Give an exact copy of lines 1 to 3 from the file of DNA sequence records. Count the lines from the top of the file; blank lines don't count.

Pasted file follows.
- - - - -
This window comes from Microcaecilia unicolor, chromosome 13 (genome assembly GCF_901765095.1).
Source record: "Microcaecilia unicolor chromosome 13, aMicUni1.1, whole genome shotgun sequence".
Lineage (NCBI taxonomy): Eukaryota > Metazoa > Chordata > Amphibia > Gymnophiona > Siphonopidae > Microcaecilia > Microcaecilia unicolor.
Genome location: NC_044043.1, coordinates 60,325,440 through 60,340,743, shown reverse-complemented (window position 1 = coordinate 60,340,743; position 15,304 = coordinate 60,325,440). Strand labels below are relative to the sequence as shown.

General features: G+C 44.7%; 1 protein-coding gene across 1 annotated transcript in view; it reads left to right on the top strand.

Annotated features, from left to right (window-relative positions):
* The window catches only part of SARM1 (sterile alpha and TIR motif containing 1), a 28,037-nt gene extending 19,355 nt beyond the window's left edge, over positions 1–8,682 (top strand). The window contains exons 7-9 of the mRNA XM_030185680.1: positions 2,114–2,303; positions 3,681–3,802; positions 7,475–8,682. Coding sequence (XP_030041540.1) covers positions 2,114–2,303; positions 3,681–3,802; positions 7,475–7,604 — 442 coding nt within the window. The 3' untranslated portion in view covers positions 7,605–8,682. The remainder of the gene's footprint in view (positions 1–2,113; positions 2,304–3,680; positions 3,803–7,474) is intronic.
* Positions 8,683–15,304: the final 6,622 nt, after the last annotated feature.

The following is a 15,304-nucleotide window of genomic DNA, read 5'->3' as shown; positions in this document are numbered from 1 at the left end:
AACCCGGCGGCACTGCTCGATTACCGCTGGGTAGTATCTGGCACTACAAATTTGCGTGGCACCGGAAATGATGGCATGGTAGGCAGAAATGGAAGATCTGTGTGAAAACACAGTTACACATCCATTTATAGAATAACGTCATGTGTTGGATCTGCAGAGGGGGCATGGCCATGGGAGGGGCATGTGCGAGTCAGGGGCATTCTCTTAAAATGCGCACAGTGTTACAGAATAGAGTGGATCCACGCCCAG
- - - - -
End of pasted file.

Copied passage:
This window comes from Microcaecilia unicolor, chromosome 13 (genome assembly GCF_901765095.1).
Source record: "Microcaecilia unicolor chromosome 13, aMicUni1.1, whole genome shotgun sequence".
Lineage (NCBI taxonomy): Eukaryota > Metazoa > Chordata > Amphibia > Gymnophiona > Siphonopidae > Microcaecilia > Microcaecilia unicolor.